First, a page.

In the realm of legal terms, you may have heard the term “Fiduciary Duty” but have been uncertain as to what it actually means. You are probably not alone because even our courts have trouble defining and applying it. Fiduciary duties refer to the manner in which fiduciaries must treat those who they owe the duties to in the course of business. A fiduciary duty demands trustee-like behavior that exceeds the standards of the market place. For a fiduciary duty to exist, however, there must first be a fiduciary relationship.

So, what is a fiduciary relationship? Courts have generally declined to define “fiduciary relationship” because attempting to define such a broad term may exclude “any relation that may exist between two or more persons wit...

August 21, 2018

One of the first and most important decisions facing a new business is choosing the right organizational structure. Owners must take into consideration factors such as, taxes, personal liability, and complex business formalities. There are several types of business structures, and the most common types are discussed below.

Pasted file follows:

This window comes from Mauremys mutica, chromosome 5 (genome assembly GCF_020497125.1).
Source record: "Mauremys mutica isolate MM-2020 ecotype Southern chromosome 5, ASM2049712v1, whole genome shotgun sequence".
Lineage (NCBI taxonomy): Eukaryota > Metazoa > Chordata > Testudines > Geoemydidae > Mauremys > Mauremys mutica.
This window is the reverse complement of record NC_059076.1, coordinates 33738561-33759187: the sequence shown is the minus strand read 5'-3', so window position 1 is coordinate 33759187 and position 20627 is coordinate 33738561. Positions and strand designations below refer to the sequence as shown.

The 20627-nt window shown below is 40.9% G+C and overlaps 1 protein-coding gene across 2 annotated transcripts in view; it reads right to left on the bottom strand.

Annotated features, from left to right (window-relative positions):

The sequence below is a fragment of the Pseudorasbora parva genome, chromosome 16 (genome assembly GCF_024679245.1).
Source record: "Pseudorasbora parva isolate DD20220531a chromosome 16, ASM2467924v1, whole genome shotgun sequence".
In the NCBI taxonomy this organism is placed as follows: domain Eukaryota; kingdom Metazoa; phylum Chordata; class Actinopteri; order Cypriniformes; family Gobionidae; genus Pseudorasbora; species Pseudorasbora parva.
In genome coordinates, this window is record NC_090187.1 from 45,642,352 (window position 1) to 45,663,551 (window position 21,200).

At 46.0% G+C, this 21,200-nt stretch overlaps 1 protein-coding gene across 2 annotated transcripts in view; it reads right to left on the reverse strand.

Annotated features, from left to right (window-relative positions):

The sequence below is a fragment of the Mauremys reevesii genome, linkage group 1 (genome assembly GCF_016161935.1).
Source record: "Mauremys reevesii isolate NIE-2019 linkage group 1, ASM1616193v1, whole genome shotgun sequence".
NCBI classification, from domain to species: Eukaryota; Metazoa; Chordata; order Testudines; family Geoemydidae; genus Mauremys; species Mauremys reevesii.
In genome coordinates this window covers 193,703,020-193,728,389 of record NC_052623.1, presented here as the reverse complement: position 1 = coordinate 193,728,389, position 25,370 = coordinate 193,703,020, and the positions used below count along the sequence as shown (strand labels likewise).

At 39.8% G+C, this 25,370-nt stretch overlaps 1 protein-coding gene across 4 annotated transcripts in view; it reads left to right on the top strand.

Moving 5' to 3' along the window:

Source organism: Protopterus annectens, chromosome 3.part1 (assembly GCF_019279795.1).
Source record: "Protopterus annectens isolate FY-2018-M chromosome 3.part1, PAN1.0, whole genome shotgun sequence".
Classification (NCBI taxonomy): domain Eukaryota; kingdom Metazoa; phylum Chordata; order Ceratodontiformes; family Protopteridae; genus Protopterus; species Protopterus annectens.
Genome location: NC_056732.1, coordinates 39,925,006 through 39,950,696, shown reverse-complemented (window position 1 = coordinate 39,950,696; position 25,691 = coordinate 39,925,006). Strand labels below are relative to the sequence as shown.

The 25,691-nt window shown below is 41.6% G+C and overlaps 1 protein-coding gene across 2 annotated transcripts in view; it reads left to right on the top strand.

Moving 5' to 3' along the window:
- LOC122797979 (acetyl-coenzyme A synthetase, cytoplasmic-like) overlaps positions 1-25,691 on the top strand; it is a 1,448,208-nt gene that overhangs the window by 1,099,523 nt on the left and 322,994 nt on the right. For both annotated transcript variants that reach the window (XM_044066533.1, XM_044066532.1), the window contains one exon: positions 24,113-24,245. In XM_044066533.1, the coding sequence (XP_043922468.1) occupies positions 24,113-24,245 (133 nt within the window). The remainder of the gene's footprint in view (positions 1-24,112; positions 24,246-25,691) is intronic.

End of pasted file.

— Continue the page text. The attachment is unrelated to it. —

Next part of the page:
Sole Proprietorship

The sole proprietorship is a business owned and operated by a single individual. There are no filings required to form a sole proprietorship, it simply forms when an individual engages in business for profit. The sole proprietorship is not a separate legal entity, so the owner and the business are essentially the same person. This means that profits are taxed as the owner’s income. Also, this means that...

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We are North Carolina litigation and business law attorneys. We focus our litigation practice on complex legal matters with significant issues of law or damages. Whether you are a private individual negatively affected by the actions of another, an entrepreneur starting or protecting a business, or working through governmental regulations, we have the experience and skills necessary to ensure you have effective, efficient legal representation. Call Wimer & Snider at Asheville Legal for your consultation today. 828-350-9799.

The attorneys at Wimer & Snider, P.C. in Asheville have represented clients in much of the United States, including North Carolina, South Carolina, Georgia, Florida, California, Virginia, and Texas. We are licensed to practice law in North Carolina and Texas. Our offices are conveniently located in the arts district of West Asheville, NC.   Phone: 828-350-9799